Why Won’t Red Button Die?

Something sad in the world of new media made me think of Lithuania this week.  When the Russians invaded Lithuania in 1940, their Ambassador to the UK managed to transfer the title of their embassy to his own name so that they couldn’t expropriate it.  For the next 50 years the increasingly frail old man and his little team, opened up the embassy every day and literally kept the flag of Lithuania flying.  Most importantly, he would send out monthly press notices to let the world know he was still there, defying all those people who said that Lithuania didn’t exist.  In 1990 Lithuania regained independence. The new government came to London for a ceremony and gave the old man a medal. A proud old man with a tear in his eye had kept the flame of independence alive.

I thought of him this week when I got my monthly email from my friend at the BBC giving me the latest red button figures.  That afternoon I went to a TV conference and listened while various industry figures who should know better, discussed why red button had died.   There was embarrassed silence when I told them that over 4M people interacted with Glastonbury last month, 7M interacted with the World Cup red button service this month and another 4M interacted with Wimbledon.

Now you tell me any new media initiative that wouldn’t die for those numbers, but the TV industry is desperately trying to ignore them.   In the meantime my friend at the BBC will go on sending out press releases, defying all those people who say that red button interactivity doesn’t exist.

The odd thing is that we are now at the point where red button should be getting really exciting.  The TV companies are plugging broadband into the back of set top boxes like crazy, and the ability to use red button to bring up all sorts of web fuelled content is upon us.  But what do we get?  TV Apps.   Now lets be absolutely clear. The current generation of TV apps are crap.   Ignoring the fact that you have to turn broadcast off to use them, you can watch paint dry while they start up.  It’s like 1995 and the WebTV revolution all over again.  The problem is that the software industry doesn’t understand TV, and TV creatives don’t get software.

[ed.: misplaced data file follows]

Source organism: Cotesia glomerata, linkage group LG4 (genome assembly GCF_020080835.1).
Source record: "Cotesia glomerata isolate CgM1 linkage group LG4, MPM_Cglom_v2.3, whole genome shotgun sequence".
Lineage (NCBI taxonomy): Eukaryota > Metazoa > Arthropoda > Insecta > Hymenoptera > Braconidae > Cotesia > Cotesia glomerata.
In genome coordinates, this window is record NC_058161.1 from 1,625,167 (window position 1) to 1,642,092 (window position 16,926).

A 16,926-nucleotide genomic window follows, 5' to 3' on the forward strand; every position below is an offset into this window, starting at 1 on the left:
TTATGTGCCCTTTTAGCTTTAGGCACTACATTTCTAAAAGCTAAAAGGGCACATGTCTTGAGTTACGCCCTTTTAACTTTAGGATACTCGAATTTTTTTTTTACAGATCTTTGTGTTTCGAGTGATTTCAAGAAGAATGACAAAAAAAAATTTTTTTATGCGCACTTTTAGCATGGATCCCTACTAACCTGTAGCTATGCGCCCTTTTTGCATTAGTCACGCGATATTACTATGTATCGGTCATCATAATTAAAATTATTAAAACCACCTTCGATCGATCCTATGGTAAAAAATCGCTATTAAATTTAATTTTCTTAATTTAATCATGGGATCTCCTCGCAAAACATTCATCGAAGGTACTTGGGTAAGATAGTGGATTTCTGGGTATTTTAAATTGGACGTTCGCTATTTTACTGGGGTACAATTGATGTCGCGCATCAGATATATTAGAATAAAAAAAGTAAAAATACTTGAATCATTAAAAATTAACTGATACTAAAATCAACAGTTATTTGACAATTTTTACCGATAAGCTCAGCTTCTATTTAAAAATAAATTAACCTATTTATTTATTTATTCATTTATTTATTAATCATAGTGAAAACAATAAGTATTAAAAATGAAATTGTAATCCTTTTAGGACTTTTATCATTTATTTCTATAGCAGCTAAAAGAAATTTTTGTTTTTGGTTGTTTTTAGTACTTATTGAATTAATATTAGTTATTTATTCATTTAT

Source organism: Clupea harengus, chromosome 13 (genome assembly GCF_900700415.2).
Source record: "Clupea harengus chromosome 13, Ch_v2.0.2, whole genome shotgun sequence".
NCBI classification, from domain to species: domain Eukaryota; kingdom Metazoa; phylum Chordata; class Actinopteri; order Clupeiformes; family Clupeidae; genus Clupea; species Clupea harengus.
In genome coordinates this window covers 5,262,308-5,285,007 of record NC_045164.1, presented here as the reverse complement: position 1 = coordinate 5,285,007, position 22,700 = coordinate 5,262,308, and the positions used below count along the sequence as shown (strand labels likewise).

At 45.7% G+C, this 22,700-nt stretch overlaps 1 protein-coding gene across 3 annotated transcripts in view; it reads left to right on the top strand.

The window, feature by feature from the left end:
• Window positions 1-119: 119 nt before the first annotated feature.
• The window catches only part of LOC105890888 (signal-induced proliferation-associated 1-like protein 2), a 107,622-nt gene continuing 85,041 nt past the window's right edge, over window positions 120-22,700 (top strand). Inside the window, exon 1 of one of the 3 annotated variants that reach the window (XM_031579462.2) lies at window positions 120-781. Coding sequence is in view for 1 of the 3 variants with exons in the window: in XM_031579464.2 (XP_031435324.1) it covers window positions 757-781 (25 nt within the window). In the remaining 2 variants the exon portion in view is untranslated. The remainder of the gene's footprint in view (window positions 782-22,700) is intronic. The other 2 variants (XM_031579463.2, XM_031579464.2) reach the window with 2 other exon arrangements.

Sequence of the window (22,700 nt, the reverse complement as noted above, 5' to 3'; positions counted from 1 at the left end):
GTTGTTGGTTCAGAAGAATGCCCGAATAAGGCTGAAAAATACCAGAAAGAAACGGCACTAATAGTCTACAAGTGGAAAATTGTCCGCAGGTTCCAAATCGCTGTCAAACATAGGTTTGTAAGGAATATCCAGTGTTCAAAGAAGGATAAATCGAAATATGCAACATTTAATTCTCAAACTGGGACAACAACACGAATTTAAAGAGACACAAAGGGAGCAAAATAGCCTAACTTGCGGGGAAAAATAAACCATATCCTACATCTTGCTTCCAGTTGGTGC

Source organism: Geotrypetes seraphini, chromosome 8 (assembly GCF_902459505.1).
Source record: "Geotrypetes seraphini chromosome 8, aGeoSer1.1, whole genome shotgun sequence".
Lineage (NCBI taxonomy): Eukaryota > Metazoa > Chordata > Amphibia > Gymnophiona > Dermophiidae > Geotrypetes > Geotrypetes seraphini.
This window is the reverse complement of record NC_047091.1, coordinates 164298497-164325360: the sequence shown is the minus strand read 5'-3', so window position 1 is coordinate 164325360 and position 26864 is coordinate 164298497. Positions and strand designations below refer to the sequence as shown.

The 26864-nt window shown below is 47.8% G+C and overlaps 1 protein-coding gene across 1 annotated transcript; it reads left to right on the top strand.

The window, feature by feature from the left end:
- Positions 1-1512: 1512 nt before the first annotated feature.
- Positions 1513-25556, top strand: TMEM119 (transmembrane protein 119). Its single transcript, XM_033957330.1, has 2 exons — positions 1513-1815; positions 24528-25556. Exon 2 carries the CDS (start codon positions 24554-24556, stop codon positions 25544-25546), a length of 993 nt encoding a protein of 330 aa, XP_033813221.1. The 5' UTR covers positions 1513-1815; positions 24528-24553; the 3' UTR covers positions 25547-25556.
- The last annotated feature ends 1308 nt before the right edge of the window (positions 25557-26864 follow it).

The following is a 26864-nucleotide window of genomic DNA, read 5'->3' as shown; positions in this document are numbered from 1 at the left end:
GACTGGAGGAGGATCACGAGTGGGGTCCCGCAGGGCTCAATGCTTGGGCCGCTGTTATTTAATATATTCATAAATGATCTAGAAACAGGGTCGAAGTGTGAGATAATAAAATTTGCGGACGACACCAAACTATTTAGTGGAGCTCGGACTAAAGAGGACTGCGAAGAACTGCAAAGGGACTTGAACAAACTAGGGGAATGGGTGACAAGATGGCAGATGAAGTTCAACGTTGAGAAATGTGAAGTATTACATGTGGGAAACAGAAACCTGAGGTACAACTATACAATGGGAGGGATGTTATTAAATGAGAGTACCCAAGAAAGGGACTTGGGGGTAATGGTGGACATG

Future TV should be a world where you can move seamlessly from video to rich media and back again.   The only people who have ever come close to achieving this are the red button teams at the BBC and ITV.  Right at the point where we need them most, we are trying to deny their existence.

Project Canvas should be their moment.  However, even in the BBC there’s a sniffy ‘we are not having any of that red button nonsense in Canvas?’ thing going on. The development teams are tying themselves in knots to avoid the phrase ‘red button’ in front of senior management.  I heard someone say that they are going to be ‘using colour buttons to shortcut to VOD and rich media content’.  ‘Gosh how smashing’ said the ensembled bigwigs.  When the bigwigs had left the room I whispered in his ear ‘did you mean red button?’  ‘Yes’ he said, ‘but don’t say that in front of them’.

The phrase ‘red button’ appears to have lodged in peoples minds as a very specific, unsatisfying content concept.  For anyone who actually works in red button, it was only ever a call to action.  That ‘action’ could be anything fun that the set top box could deliver.   At some point in 50 years time our industry will rediscover TV interactivity and we will hold a ceremony from my friend at the BBC.  An old man with a tear in his eye who kept the flame of TV interactivity alive.

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